# Nucleus (order theory)

In mathematics, and especially in order theory, a nucleus is a function ${\displaystyle F}$ on a meet-semilattice ${\displaystyle {\mathfrak {A}}}$ such that (for every ${\displaystyle p}$ in ${\displaystyle {\mathfrak {A}}}$):[1]

1. ${\displaystyle p\leq F(p)}$
2. ${\displaystyle F(F(p))=F(p)}$
3. ${\displaystyle F(p\wedge q)=F(p)\wedge F(q)}$

Every nucleus is evidently a monotone function.

## Frames and locales

Usually, the term nucleus is used in frames and locales theory (when the semilattice ${\displaystyle {\mathfrak {A}}}$ is a frame).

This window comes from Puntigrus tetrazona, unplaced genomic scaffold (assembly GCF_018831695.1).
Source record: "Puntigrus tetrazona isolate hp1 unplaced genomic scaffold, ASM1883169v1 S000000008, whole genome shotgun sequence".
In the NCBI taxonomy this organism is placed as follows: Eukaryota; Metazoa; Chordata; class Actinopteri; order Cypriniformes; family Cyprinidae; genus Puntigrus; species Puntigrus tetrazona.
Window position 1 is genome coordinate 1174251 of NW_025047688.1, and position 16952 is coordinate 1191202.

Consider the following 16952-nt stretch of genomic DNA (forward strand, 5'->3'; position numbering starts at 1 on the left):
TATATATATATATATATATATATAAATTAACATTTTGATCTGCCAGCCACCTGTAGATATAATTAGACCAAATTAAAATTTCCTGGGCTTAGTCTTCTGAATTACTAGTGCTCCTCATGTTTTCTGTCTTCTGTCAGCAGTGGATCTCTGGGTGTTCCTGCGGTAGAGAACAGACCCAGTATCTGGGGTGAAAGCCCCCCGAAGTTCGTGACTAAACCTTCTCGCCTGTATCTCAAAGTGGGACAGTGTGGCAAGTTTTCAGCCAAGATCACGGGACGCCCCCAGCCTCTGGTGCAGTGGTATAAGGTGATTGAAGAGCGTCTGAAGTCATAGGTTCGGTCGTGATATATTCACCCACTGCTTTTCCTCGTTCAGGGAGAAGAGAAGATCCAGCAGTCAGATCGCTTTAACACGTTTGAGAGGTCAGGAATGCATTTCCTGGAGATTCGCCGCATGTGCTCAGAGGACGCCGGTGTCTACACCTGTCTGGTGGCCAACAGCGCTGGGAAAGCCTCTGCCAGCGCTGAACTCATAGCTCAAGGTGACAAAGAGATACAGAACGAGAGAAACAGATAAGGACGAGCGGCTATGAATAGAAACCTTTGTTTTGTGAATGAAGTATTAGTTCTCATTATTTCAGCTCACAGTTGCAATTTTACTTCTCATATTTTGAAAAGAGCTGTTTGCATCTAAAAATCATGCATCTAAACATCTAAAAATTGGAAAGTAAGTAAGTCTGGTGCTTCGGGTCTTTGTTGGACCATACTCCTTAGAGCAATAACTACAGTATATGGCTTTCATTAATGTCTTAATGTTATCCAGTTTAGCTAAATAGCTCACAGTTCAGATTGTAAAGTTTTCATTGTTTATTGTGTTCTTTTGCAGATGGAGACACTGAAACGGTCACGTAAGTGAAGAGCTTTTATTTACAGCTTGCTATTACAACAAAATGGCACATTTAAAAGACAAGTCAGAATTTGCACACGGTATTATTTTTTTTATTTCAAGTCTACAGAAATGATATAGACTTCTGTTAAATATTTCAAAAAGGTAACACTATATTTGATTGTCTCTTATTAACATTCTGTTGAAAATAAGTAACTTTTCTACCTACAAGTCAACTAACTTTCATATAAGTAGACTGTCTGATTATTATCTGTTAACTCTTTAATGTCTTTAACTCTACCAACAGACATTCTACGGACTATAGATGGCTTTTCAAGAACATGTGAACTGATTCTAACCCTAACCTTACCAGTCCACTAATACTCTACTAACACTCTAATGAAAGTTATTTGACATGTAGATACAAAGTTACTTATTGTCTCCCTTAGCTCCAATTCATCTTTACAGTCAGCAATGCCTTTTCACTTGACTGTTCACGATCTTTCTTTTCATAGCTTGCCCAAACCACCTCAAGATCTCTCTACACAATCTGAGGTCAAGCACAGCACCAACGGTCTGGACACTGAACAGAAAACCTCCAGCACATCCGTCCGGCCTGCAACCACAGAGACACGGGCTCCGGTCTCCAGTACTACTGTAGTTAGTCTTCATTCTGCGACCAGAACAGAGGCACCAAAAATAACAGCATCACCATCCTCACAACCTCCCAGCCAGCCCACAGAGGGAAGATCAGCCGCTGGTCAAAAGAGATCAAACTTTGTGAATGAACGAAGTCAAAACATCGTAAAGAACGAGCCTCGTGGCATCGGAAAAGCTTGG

Proposition: If ${\displaystyle F}$ is a nucleus on a frame ${\displaystyle {\mathfrak {A}}}$, then the poset ${\displaystyle \operatorname {Fix} (F)}$ of fixed points of ${\displaystyle F}$, with order inherited from ${\displaystyle {\mathfrak {A}}}$, is also a frame.[2]

## References

1. ^ Johnstone, Peter (1982), Stone Spaces, Cambridge University Press, p. 48, ISBN 978-0-521-33779-3, Zbl 0499.54001
2. ^ Miraglia, Francisco (2006). An Introduction to Partially Ordered Structures and Sheaves. Polimetrica s.a.s. Theorem 13.2, p. 130. ISBN 9788876990359.